Ukraine’s civilization and geopolitical choice is facing a new challenge. While public attention was gripped by the language confrontation provoked by the Presidential Administration and the European football championship final, the government opened the door to Ukraine’s increased financial and economic dependence on China. On 28 June 2012, the Ministry of Agriculture and the Export-Import Bank of China signed a Memorandum of Cooperation, which allows Ukraine to borrow USD 3bn for the implementation of agricultural projects. On 13 July 2012, the Ministry of Fuel and Energy and the China Development Bank (CDB) signed a protocol on cooperation for the implementation of a USD 3.66bn programme to replace the consumption of natural gas in Ukraine with coal. All these deals are already backed by amendments to Ukrainian legislation providing state guarantees for Chinese loans. A precedent was set by a project called Air Express, conducted by a Chinese company, which was exempted from taxes. After a false start in December 2011, Air Express was re-launched in July 2012, only after Ukraine fulfilled all of Beijing’s demands to make the project as beneficial for China as possible and minimize risks through insurance, tax exemption, government guarantees, the involvement of Chinese companies in the construction, the use of materials imported from China and so on.
THE PRICE OF ISOLATION
Both parties are interested in the new lending and investment stage of Chinese economic expansion to Ukraine. The current government has made great efforts to discourage private foreign investment in Ukraine and FDI growth rate is slowing down every year. A research of Ukraine’s investment attractiveness conducted by the European Business Association (EBA) in Q2’2012 with 115 top managers of its member-companies showed that growing pressure on business from government authorities, cronyism, difficult tax administration and increasing corruption are the key reasons for poor FDI growth. All of this is unfolding against a backdrop of suspended cooperation with the EU and international financial institutions, as well as the lack of “equal and pragmatic” relations with Russia, since some major economic issues with the latter remain unresolved. Thus, Beijing is virtually the only remaining powerful source of the financial resources that Ukraine urgently needs. Unlike the West, it does not demand that the Ukrainian government sticks to certain values or unlike Russia, that it makes a clear geopolitical choice. Off the record, sources within the party in power confirm that this was the key motivation behind the choice of China.
MADE IN CHINA, BOUGHT IN UKRAINE
Chinese economic expansion has two components: trade and lending-investment. On the one hand, they complement each other; on the other, the latter signals the growth and cementing of China’s influence in one region/country or another. The first component brings a rapid growth of trade surplus between China and the potential victim. At the latter’s expense, China accumulates the assets that will give it financial and credit influence over a given country. This, in turn, fuels demand for Chinese goods and services. Eventually, the circle closes as the real assets of the country undergoing expansion are gradually transferred to China’s control. Based on international experience, the logic of Chinese intervention ultimately leads to the economic and demographic colonization of the given country by means of Chinese employees being brought in to work at the newly-built facilities. With a temporary opportunity to consume more than they are able to produce, potential victims slowly turn into a pioneer land of sorts, with abundant natural resources and other valuable benefits for China.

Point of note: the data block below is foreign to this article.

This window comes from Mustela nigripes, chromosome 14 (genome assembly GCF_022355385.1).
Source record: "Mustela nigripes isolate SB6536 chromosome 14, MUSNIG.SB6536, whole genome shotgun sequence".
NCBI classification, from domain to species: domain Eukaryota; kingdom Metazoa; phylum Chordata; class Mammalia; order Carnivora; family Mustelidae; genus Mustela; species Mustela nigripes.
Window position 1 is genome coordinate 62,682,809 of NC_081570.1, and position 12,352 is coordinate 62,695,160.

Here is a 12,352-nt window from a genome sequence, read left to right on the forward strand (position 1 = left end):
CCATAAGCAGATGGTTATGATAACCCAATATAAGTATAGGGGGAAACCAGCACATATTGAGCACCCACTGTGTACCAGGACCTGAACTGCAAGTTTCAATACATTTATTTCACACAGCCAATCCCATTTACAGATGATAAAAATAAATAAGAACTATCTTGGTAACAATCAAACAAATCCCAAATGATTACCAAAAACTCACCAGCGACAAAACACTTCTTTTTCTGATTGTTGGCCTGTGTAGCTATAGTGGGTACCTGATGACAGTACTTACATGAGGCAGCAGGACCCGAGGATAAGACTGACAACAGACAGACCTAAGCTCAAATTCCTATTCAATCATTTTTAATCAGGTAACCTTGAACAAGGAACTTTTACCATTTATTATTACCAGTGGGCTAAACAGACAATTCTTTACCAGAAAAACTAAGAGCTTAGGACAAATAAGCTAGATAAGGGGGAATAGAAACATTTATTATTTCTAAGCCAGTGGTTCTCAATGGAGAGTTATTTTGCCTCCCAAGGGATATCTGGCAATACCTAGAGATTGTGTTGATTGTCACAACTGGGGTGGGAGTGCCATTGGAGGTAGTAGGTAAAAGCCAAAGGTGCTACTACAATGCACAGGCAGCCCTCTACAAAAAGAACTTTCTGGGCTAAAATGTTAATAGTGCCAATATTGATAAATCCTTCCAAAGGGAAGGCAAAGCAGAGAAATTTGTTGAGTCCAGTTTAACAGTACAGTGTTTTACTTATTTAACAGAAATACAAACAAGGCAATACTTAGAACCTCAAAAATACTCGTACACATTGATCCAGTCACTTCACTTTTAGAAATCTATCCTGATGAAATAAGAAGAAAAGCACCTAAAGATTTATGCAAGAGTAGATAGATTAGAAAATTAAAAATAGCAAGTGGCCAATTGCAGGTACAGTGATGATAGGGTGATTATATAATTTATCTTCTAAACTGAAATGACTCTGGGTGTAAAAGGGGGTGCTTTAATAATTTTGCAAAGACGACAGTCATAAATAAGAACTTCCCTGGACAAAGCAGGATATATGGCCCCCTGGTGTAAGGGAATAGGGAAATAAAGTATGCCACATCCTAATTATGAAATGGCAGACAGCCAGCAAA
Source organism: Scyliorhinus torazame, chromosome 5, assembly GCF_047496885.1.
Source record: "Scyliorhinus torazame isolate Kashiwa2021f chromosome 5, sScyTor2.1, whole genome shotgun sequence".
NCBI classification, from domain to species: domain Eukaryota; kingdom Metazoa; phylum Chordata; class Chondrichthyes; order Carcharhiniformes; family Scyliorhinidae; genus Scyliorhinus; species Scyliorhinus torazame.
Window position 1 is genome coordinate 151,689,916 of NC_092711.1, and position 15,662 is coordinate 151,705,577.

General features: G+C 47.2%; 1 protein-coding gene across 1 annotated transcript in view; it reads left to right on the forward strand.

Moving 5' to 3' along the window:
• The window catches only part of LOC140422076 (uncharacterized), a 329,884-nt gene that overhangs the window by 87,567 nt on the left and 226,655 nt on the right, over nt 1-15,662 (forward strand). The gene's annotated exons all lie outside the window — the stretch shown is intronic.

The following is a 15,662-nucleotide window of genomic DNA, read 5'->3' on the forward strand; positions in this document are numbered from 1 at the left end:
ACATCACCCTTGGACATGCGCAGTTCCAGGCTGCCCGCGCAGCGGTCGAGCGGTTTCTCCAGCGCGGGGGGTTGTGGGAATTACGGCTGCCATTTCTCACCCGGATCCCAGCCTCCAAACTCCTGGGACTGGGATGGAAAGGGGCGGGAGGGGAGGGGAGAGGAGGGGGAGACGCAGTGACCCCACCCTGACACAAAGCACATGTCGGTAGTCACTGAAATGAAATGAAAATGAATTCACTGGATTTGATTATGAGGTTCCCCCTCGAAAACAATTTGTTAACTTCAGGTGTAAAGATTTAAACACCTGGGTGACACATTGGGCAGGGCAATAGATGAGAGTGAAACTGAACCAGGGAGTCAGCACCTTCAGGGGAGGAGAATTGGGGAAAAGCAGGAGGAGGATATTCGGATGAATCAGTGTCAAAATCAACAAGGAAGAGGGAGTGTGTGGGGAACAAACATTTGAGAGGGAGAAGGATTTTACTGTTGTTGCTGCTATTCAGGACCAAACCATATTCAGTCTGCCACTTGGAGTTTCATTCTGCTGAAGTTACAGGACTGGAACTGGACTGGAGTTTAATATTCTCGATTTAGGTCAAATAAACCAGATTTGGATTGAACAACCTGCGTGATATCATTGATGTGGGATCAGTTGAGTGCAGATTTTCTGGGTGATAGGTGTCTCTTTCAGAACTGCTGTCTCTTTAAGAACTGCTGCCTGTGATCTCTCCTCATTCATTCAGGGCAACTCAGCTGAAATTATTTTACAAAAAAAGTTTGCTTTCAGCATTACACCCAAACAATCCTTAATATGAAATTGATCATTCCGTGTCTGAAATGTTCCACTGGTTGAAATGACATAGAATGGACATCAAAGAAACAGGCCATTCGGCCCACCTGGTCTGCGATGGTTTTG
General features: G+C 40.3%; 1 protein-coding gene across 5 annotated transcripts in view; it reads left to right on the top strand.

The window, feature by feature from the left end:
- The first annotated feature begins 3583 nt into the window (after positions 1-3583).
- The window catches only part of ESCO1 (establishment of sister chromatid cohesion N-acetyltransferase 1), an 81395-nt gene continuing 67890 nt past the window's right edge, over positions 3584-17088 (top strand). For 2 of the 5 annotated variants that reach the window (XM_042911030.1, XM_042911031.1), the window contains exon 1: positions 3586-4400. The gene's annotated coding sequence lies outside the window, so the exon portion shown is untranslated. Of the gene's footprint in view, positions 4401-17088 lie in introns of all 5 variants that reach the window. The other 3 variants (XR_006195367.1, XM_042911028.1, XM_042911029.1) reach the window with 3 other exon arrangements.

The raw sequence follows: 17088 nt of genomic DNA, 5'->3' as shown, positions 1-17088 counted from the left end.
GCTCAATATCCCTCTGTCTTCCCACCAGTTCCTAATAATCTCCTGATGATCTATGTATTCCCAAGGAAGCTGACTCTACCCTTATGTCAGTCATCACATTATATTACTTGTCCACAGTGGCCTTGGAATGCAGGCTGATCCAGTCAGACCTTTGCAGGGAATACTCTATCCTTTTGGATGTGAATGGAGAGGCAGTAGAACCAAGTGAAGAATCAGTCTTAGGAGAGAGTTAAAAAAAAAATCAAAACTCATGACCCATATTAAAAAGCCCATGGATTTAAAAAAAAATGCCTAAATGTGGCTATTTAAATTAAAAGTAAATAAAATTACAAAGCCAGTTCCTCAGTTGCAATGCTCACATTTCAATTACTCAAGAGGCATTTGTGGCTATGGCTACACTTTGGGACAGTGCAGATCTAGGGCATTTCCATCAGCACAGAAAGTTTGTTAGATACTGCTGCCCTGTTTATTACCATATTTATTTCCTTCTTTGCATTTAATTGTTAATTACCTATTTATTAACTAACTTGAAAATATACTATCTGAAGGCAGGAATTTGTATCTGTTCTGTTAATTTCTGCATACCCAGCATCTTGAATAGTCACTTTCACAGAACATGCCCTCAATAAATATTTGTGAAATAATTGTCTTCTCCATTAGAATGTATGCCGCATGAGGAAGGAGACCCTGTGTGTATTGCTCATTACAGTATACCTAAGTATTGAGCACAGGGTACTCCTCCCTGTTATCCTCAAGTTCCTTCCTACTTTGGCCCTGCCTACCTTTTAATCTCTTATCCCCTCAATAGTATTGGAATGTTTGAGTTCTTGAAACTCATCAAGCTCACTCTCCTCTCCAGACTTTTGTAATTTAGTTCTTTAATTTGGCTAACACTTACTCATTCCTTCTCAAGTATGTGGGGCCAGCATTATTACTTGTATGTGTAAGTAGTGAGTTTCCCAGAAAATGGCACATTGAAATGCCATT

Ukraine has quickly gone through the first stage of such subjugation and is now on the verge of the second. The recent changes in the mutual trade structure signal the transformation of Ukraine into a supplier of raw materials and a market for Chinese products. Ore now accounts for more than 76% of Ukrainian exports to China, while 47.6% of Chinese exports to Ukraine are made up of engineering and electrical equipment. The rest constitutes chemical, textile and steel products. The trade balance is deteriorating at an alarming rate. In 2000, Ukrainian export to China was worth USD 0.63bn and exceeded Chinese export to Ukraine fivefold. In 2011, the balance changed dramatically with Chinese export growing more than 45 times to USD 6.27bn, exceeding the USD 2.18bn worth of Ukrainian export to China threefold. Over 2005-2011, China sold goods worth a total of USD 26.8bn to Ukraine and bought Ukrainian goods worth USD 7.2bn earning USD 19.6bn in the process from Ukraine. If this trend continues, this figure will grow by at least USD 25-30bn by 2015, reaching USD 45-50bn over the indicated period.
Apparently, China’s interest in Ukraine is the opportunity to gain control over the banking system and receive general subcontracts for the implementation of infrastructure projects, in order to increase the export of Chinese construction materials, equipment and building services, as well as the increased supply of industrial raw materials and food from Ukraine to China. The problem is that China is not ready to invest in Ukraine through FDI with all the underlying risks, as private businesses do in a market economy. Chinese state capitalism prefers to restrict itself to government-backed loans and deciding how the borrowed money will be spent at its own discretion, primarily guided by the potential benefits for the Chinese economy. The borrowed money should then quickly leave the “country of destination” in the form of payment for additional volumes of imports from China.